Long term protection of the synaptic transmission is believed to be a cellular correlate of learning and memory. The age-related deficit in cognitive functions was largely abolished by a reduced calorie diet and intermittent fasting. In one study, rats that were maintained for three months on periodic fasting have exhibited enhanced synaptosomes function including improved glucose transport and mitochondrial functions. Positive effects of intermittent fasting on age-related cellular reductions of brain neurotransmitters were significant. The above dietary restrictions prevented age-related alternations in the levels of serotonin and dopamine in rats.

Neurogenesis: Regeneration of Brain Cells

The adult brain contains a population of cells that are capable of dividing and differentiating (converting) into neurons (neurogenesis). Stem cells in an animal and human brain may provide a cellular reserve to replace neuron that die as a result of injury or disease.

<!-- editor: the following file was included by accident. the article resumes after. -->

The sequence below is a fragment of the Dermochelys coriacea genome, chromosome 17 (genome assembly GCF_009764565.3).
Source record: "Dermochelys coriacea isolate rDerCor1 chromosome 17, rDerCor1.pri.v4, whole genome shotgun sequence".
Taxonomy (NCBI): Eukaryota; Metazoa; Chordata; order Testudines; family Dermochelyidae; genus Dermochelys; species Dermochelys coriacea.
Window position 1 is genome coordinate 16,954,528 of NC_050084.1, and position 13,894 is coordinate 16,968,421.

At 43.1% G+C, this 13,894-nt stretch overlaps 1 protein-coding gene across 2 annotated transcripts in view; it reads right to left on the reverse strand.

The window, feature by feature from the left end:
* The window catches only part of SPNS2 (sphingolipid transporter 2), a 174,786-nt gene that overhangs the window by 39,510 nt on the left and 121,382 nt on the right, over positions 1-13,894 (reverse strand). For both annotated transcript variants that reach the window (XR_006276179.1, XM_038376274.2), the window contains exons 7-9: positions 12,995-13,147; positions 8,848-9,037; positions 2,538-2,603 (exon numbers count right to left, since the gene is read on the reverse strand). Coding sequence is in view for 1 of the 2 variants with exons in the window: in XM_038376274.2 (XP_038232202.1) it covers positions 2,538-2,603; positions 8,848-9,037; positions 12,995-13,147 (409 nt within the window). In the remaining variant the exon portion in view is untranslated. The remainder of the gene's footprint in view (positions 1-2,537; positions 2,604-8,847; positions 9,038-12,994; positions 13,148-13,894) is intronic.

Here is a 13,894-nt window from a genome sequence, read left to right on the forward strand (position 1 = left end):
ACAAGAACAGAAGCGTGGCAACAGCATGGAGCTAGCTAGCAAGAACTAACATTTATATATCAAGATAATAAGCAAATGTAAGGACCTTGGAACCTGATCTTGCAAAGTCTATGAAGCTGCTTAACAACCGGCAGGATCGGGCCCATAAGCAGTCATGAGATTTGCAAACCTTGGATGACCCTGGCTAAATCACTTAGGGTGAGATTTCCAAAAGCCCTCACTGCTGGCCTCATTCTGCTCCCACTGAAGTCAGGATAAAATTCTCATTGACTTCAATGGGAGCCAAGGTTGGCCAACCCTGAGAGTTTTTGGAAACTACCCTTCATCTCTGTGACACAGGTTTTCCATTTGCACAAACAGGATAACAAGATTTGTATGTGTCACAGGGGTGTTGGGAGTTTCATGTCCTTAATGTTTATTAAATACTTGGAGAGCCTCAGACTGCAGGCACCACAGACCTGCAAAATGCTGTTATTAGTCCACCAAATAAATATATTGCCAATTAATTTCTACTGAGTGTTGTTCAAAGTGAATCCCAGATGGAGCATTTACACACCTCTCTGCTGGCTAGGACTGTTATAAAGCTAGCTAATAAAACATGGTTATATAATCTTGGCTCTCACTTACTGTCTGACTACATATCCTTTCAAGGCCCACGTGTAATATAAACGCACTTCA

Interestingly, subtle physiological stress signals can up-regulate neurogenesis. For example, increasing rats level of physical exercise can enhance neurogenesis and thereby improve brain function while suppressing overall aging. In addition, neurogenesis and synaptic connections are affected by changes in the levels of the sex steroid hormones testosterone and estrogen [Alvarez - Buylla and Kim 1997, McEwen 2001]. Declining sex hormones may adversely affect both sexual and brain power. That fact supports the evidence that feeding cycles based on periodic fasting and overeating would likely be more beneficial than chronic calorie restrictions. The reason for that could be partly due to the positive effect of overeating (no calorie restrictions) on sex hormone levels and overall reproductive capabilities and vice-versa: chronic calorie restriction's suppressive effect on sex hormones.

Neurotrophic Effects - Protection from Alzheimer's, Epilepsy, Parkinson's Disease and Strokes

Rats maintained on periodic fasting for 2-4 months exhibit increased resistance to excitotoxic degeneration in models equivalent to Alzheimer's Disease (AD) or pathological epilepsy. This neuroprotection resulted in preservation of learning and memory ability that is normally compromised due to these conditions.